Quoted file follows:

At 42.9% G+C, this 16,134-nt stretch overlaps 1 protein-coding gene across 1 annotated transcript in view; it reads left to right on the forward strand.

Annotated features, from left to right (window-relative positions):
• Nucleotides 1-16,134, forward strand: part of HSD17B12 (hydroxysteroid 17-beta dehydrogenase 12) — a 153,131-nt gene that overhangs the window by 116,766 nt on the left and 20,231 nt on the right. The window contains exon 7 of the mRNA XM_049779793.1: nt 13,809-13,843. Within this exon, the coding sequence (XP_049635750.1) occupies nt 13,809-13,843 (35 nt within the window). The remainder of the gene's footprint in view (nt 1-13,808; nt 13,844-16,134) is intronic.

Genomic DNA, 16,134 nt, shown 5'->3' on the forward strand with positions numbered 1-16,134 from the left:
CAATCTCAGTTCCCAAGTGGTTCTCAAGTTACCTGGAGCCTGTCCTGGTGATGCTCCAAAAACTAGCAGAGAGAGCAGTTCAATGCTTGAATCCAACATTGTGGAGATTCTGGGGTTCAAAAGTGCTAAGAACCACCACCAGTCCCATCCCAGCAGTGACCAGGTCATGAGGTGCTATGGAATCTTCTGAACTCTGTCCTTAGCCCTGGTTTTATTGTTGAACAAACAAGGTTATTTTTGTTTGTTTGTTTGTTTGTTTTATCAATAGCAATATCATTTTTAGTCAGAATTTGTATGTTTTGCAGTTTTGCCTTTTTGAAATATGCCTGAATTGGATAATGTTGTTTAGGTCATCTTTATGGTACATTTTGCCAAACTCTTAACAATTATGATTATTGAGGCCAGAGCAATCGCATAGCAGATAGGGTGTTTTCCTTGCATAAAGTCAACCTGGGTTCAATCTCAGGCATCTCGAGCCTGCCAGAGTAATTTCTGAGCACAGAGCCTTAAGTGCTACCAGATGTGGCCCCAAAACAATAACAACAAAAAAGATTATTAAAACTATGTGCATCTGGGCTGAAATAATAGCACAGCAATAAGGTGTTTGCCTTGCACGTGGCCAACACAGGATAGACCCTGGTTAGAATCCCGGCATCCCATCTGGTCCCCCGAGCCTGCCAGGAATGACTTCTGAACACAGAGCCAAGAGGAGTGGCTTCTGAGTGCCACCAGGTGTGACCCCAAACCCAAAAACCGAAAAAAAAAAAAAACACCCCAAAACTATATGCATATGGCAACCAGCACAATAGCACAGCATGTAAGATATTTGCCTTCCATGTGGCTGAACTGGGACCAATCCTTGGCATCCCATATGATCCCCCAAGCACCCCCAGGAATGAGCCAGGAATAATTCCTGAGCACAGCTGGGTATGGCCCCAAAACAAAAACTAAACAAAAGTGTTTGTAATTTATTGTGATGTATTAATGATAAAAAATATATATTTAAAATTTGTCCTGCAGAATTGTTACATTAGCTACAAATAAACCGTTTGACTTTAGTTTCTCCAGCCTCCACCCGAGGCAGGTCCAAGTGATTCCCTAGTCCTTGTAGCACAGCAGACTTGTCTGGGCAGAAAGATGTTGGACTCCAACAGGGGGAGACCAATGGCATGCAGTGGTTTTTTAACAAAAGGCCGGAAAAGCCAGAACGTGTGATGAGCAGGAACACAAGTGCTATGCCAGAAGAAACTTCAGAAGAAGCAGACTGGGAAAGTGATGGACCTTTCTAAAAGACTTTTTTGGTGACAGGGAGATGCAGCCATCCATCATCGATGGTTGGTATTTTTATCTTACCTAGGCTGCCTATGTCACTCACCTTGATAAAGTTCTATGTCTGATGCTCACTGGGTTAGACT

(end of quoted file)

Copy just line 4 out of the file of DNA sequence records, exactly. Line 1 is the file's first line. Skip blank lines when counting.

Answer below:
Genomic DNA, 16,134 nt, shown 5'->3' on the forward strand with positions numbered 1-16,134 from the left: